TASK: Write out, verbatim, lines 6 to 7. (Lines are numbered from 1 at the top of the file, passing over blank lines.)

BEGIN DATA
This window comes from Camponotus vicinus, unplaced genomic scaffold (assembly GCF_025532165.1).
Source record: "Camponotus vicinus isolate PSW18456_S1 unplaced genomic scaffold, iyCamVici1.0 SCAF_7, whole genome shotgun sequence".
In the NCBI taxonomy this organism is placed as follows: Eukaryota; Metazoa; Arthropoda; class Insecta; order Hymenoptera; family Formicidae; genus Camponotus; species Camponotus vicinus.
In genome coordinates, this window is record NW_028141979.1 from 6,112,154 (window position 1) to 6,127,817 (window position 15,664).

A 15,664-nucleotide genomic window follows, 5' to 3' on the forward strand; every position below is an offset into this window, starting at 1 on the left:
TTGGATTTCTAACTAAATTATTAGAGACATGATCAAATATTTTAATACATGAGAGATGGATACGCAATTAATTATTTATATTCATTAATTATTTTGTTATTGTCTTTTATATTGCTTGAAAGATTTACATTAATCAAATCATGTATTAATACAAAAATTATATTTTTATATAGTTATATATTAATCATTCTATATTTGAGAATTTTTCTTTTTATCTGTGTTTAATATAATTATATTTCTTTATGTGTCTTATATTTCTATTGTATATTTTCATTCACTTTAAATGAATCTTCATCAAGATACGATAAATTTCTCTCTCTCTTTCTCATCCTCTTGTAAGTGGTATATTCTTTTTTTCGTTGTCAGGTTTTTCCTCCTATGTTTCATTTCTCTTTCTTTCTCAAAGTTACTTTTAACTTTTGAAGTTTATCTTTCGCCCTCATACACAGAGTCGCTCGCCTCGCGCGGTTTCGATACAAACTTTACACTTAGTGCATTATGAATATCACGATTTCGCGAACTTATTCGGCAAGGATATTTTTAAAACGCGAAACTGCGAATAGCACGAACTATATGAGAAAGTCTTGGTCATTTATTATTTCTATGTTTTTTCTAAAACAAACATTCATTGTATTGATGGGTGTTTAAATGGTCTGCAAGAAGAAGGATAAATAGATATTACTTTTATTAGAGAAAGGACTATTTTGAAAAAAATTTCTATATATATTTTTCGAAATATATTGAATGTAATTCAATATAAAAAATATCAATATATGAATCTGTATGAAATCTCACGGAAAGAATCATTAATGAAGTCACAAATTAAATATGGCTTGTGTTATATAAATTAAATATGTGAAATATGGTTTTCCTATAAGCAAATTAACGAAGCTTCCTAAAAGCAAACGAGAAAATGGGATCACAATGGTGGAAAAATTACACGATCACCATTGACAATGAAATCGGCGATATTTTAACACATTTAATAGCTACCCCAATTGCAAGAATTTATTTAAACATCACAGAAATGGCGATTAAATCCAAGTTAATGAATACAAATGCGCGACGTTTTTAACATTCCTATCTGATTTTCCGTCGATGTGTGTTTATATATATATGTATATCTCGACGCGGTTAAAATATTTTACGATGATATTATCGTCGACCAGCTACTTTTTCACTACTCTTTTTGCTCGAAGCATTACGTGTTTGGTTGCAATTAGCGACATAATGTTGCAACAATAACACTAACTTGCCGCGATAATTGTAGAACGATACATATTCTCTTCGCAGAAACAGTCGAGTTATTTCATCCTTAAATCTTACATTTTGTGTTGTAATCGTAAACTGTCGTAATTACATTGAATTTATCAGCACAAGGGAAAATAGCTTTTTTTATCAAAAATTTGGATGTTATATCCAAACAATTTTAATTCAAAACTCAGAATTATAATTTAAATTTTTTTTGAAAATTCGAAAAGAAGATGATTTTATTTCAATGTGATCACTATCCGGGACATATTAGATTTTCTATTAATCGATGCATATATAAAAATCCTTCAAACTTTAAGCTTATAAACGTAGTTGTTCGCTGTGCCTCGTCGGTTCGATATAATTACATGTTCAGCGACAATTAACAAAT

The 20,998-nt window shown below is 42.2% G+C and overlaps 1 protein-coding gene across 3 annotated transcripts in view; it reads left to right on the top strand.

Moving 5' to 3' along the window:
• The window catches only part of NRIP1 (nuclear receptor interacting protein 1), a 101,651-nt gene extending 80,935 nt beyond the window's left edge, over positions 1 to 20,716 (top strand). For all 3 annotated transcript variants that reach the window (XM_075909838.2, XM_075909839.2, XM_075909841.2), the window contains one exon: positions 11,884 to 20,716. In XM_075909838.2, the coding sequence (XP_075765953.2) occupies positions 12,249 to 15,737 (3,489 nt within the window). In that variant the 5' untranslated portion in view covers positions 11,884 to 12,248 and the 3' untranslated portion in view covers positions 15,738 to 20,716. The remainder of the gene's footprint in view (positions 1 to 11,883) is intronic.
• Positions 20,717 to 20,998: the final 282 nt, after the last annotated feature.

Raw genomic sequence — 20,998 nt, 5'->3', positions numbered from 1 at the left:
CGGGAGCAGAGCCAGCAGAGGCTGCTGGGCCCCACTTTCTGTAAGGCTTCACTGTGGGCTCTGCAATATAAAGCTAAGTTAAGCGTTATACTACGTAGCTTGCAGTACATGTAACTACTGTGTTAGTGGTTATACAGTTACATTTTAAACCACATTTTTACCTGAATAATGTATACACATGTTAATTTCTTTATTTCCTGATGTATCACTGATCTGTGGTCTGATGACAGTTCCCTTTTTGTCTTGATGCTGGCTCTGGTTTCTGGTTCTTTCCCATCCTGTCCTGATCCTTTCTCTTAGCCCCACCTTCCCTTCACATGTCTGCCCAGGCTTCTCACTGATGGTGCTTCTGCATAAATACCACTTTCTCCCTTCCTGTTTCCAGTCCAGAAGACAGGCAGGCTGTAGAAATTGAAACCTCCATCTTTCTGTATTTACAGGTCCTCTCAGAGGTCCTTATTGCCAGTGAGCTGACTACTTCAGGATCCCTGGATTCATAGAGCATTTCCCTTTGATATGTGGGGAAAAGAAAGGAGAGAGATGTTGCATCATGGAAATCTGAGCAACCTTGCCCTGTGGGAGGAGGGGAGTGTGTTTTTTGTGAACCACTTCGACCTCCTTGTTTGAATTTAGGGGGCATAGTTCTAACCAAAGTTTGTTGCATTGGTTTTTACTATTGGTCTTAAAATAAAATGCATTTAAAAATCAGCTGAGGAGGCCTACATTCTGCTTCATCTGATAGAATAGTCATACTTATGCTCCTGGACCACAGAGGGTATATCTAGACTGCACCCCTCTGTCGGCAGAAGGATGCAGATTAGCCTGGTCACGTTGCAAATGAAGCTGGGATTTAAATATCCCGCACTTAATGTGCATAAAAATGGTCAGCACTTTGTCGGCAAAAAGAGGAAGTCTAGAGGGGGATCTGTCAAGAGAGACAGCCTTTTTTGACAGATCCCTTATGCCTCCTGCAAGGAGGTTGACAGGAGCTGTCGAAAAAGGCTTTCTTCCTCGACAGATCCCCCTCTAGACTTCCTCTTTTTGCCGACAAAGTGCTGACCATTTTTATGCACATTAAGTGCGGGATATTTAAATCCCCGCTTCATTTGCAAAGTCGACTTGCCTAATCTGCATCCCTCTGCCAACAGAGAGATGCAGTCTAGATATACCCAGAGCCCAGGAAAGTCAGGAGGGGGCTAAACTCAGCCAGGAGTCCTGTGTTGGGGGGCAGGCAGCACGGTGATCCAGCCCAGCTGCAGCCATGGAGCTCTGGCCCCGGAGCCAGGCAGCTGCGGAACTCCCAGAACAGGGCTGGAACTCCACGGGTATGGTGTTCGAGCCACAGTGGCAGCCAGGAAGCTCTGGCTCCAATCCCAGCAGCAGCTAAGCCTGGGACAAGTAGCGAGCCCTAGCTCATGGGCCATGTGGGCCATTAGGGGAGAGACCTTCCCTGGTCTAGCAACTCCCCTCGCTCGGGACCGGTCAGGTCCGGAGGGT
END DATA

TTGGATTTCTAACTAAATTATTAGAGACATGATCAAATATTTTAATACATGAGAGATGGATACGCAATTAATTATTTATATTCATTAATTATTTTGTTATTGTCTTTTATATTGCTTGAAAGATTTACATTAATCAAATCATGTATTAATACAAAAATTATATTTTTATATAGTTATATATTAATCATTCTATATTTGAGAATTTTTCTTTTTATCTGTGTTTAATATAATTATATTTCTTTATGTGTCTTATATTTCTATTGTATATTTTCATTCACTTTAAATGAATCTTCATCAAGATACGATAAATTTCTCTCTCTCTTTCTCATCCTCTTGTAAGTGGTATATTCTTTTTTTCGTTGTCAGGTTTTTCCTCCTATGTTTCATTTCTCTTTCTTTCTCAAAGTTACTTTTAACTTTTGAAGTTTATCTTTCGCCCTCATACACAGAGTCGCTCGCCTCGCGCGGTTTCGATACAAACTTTACACTTAGTGCATTATGAATATCACGATTTCGCGAACTTATTCGGCAAGGATATTTTTAAAACGCGAAACTGCGAATAGCACGAACTATATGAGAAAGTCTTGGTCATTTATTATTTCTATGTTTTTTCTAAAACAAACATTCATTGTATTGATGGGTGTTTAAATGGTCTGCAAGAAGAAGGATAAATAGATATTACTTTTATTAGAGAAAGGACTATTTTGAAAAAAATTTCTATATATATTTTTCGAAATATATTGAATGTAATTCAATATAAAAAATATCAATATATGAATCTGTATGAAATCTCACGGAAAGAATCATTAATGAAGTCACAAATTAAATATGGCTTGTGTTATATAAATTAAATATGTGAAATATGGTTTTCCTATAAGCAAATTAACGAAGCTTCCTAAAAGCAAACGAGAAAATGGGATCACAATGGTGGAAAAATTACACGATCACCATTGACAATGAAATCGGCGATATTTTAACACATTTAATAGCTACCCCAATTGCAAGAATTTATTTAAACATCACAGAAATGGCGATTAAATCCAAGTTAATGAATACAAATGCGCGACGTTTTTAACATTCCTATCTGATTTTCCGTCGATGTGTGTTTATATATATATGTATATCTCGACGCGGTTAAAATATTTTACGATGATATTATCGTCGACCAGCTACTTTTTCACTACTCTTTTTGCTCGAAGCATTACGTGTTTGGTTGCAATTAGCGACATAATGTTGCAACAATAACACTAACTTGCCGCGATAATTGTAGAACGATACATATTCTCTTCGCAGAAACAGTCGAGTTATTTCATCCTTAAATCTTACATTTTGTGTTGTAATCGTAAACTGTCGTAATTACATTGAATTTATCAGCACAAGGGAAAATAGCTTTTTTTATCAAAAATTTGGATGTTATATCCAAACAATTTTAATTCAAAACTCAGAATTATAATTTAAATTTTTTTTGAAAATTCGAAAAGAAGATGATTTTATTTCAATGTGATCACTATCCGGGACATATTAGATTTTCTATTAATCGATGCATATATAAAAATCCTTCAAACTTTAAGCTTATAAACGTAGTTGTTCGCTGTGCCTCGTCGGTTCGATATAATTACATGTTCAGCGACAATTAACAAAT

The 20,998-nt window shown below is 42.2% G+C and overlaps 1 protein-coding gene across 3 annotated transcripts in view; it reads left to right on the top strand.